The latest issue of Bloomberg Businessweek features Lauren Etter’s article on the impact of Texas’ decision to loosen rules linked to emergency rooms.

Holly Westerby was sitting on the sidelines of a YMCA field in Houston watching her 9-year-old son play flag football one Friday night in March when she noticed he kept shaking his hand like it hurt. She pulled him to the side and saw his thumb was purple. Westerby took the boy to the closest emergency room, a center called First Choice. In less than two hours, her son saw a doctor, got an X-ray, and had his fractured thumb put in a splint.

The ER that Westerby visited is one of 145 independent emergency centers that have opened in Texas since 2010, when the state became the first in the U.S. to license ERs with no hospital affiliation. Unlike traditional emergency rooms, they handle only basic cases that don’t require surgery or overnight stays. “If I thought I was having a heart attack, I don’t know that I’d go there,” Westerby says. “But for minor injuries, I just feel that the whole process is so much quicker.”

The Affordable Care Act was supposed to cut emergency visits by giving more patients access to primary care doctors, but a survey released on May 4 by the American College of Emergency Physicians showed the opposite has happened: Seventy-five percent of ER doctors reported an increase in patients over the past year, in part because there aren’t enough primary care doctors to see newly insured patients.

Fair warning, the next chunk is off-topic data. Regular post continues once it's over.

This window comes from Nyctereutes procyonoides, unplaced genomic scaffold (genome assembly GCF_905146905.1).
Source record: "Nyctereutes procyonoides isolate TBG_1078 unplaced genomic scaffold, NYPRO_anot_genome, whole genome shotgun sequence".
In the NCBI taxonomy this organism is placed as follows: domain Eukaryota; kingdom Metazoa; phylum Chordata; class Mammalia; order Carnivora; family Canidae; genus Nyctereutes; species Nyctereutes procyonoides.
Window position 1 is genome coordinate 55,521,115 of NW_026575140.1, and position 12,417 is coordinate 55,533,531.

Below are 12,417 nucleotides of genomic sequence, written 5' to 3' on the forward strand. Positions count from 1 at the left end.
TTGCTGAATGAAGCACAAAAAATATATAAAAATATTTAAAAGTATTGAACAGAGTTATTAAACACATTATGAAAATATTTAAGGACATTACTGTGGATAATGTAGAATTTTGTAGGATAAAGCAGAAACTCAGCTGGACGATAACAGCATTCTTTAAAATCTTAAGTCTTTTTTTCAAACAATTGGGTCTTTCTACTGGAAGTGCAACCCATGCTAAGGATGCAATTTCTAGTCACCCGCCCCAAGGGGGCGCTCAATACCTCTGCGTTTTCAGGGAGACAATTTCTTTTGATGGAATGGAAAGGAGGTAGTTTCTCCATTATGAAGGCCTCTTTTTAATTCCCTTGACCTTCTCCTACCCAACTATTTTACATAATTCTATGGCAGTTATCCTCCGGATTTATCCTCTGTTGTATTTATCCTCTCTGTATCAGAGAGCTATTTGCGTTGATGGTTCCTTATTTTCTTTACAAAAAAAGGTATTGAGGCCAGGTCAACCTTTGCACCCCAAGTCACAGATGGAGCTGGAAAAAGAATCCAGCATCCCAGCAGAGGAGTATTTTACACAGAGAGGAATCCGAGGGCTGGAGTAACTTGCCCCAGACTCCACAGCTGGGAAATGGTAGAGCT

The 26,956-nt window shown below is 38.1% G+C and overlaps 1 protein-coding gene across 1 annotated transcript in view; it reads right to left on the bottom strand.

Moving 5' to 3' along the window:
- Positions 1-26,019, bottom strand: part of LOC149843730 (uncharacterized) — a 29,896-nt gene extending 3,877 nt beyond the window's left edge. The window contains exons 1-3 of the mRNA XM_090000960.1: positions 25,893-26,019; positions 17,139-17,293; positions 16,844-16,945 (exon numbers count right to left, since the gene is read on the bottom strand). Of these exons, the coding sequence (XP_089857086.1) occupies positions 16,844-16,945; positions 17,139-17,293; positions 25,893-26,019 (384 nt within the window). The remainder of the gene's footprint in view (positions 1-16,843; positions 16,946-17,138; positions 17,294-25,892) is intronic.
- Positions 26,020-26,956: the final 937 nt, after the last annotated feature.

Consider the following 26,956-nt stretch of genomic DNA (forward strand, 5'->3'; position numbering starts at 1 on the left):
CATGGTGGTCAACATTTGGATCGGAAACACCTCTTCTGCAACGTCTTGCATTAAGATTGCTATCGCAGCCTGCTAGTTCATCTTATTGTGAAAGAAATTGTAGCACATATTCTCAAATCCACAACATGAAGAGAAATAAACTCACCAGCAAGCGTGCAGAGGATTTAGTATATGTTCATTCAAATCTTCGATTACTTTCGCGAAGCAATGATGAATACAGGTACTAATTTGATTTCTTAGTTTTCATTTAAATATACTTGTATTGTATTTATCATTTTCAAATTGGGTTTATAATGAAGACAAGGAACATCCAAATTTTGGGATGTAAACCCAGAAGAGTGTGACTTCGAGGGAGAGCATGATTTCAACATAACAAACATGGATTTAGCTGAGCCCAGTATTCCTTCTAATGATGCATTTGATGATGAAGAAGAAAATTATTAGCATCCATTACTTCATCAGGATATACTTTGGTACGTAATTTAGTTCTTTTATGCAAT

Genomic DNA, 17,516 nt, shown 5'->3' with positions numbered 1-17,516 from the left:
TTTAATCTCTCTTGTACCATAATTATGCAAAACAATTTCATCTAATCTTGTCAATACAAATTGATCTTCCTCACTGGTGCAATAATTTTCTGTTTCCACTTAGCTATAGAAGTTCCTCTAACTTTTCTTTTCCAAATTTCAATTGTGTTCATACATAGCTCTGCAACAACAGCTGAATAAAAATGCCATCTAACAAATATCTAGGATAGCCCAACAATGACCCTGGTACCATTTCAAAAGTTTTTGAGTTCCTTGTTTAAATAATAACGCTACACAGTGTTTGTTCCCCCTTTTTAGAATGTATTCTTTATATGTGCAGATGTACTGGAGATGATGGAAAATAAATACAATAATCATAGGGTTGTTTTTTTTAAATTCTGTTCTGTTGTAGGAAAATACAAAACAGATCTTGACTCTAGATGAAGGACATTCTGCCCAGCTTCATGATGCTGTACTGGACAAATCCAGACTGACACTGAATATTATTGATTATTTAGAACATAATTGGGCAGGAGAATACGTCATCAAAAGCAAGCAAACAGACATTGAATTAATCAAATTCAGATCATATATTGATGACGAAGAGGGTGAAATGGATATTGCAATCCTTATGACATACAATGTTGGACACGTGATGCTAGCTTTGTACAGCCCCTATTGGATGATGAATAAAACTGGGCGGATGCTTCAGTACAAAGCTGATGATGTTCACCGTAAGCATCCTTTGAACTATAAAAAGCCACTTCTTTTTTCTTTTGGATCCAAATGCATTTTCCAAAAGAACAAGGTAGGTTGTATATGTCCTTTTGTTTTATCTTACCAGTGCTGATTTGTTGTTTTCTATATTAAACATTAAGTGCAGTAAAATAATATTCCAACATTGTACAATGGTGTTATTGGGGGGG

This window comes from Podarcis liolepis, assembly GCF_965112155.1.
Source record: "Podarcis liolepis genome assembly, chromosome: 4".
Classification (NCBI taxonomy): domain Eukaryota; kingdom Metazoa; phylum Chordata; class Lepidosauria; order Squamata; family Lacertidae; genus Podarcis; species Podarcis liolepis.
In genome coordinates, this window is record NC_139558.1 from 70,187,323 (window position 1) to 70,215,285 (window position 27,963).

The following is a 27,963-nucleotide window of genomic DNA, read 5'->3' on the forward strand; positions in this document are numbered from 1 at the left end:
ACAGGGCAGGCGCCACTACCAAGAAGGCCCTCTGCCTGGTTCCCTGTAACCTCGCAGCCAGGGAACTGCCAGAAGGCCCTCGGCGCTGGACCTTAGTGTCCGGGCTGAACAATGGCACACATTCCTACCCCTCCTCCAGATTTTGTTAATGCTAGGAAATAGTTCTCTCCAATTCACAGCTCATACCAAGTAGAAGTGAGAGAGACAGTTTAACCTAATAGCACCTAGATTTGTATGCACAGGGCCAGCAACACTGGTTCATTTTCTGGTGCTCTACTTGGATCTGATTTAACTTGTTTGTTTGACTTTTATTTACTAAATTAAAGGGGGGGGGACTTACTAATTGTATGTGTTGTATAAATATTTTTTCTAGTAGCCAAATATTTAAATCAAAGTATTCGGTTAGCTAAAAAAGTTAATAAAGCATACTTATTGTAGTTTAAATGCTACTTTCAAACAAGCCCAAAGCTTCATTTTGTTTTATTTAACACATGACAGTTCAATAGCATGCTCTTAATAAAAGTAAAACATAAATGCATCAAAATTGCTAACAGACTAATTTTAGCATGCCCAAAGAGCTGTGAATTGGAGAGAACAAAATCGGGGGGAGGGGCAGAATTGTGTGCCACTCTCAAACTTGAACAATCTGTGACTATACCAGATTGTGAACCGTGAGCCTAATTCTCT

That’s good news for companies like Adeptus Health, based in Lewisville, Texas, which owns the First Choice Emergency Room chain. Adeptus has 52 emergency centers in Texas and an additional 12 in Colorado affiliated with the University of Colorado Health system. It’s paying lobbyists in other states, including Arizona and Ohio, to push for regulatory changes that would allow it to open ERs there. The company also has lobbyists in Washington. Since 2012 its patient volume has more than doubled and operating revenue has tripled, to about $211 million. “When was the last time you had a good experience in a hospital emergency room?” asks Brooks O’Neil, an analyst at Dougherty & Co., a financial research firm.

Outpatient emergency rooms have been around since the 1970s and were conceived largely as a way for hospitals to provide service to medically underserved areas like poor rural regions. Adeptus and other independent ER operators are inverting that model, catering to wealthy suburban patients who, when they run into medical trouble, don’t want to drive to urban hospitals and wait long hours. By law these ERs can’t accept Medicare and Medicaid, and some insurers don’t cover all their services. Many are owned or staffed by former hospital ER doctors weary of bureaucracy and stressful work environments.

For the latest health care developments, be sure to sign up for Katherine Restrepo’s “Health Care Update” newsletter.